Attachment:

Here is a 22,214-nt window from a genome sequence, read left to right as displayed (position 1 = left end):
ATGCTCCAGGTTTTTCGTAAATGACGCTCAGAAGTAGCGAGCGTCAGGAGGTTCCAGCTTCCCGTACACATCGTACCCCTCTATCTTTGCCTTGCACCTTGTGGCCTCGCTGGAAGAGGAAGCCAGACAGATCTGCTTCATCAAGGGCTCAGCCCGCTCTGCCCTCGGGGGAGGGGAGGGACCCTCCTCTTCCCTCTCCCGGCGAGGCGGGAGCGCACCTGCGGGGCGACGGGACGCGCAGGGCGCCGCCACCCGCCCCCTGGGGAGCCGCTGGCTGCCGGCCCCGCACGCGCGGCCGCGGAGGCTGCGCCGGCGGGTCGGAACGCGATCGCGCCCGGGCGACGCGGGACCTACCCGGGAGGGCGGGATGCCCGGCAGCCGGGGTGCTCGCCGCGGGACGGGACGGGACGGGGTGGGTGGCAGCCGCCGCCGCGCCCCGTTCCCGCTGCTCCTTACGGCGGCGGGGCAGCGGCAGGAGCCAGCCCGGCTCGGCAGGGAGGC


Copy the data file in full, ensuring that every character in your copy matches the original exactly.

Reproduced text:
Here is a 22,214-nt window from a genome sequence, read left to right as displayed (position 1 = left end):
ATGCTCCAGGTTTTTCGTAAATGACGCTCAGAAGTAGCGAGCGTCAGGAGGTTCCAGCTTCCCGTACACATCGTACCCCTCTATCTTTGCCTTGCACCTTGTGGCCTCGCTGGAAGAGGAAGCCAGACAGATCTGCTTCATCAAGGGCTCAGCCCGCTCTGCCCTCGGGGGAGGGGAGGGACCCTCCTCTTCCCTCTCCCGGCGAGGCGGGAGCGCACCTGCGGGGCGACGGGACGCGCAGGGCGCCGCCACCCGCCCCCTGGGGAGCCGCTGGCTGCCGGCCCCGCACGCGCGGCCGCGGAGGCTGCGCCGGCGGGTCGGAACGCGATCGCGCCCGGGCGACGCGGGACCTACCCGGGAGGGCGGGATGCCCGGCAGCCGGGGTGCTCGCCGCGGGACGGGACGGGACGGGGTGGGTGGCAGCCGCCGCCGCGCCCCGTTCCCGCTGCTCCTTACGGCGGCGGGGCAGCGGCAGGAGCCAGCCCGGCTCGGCAGGGAGGC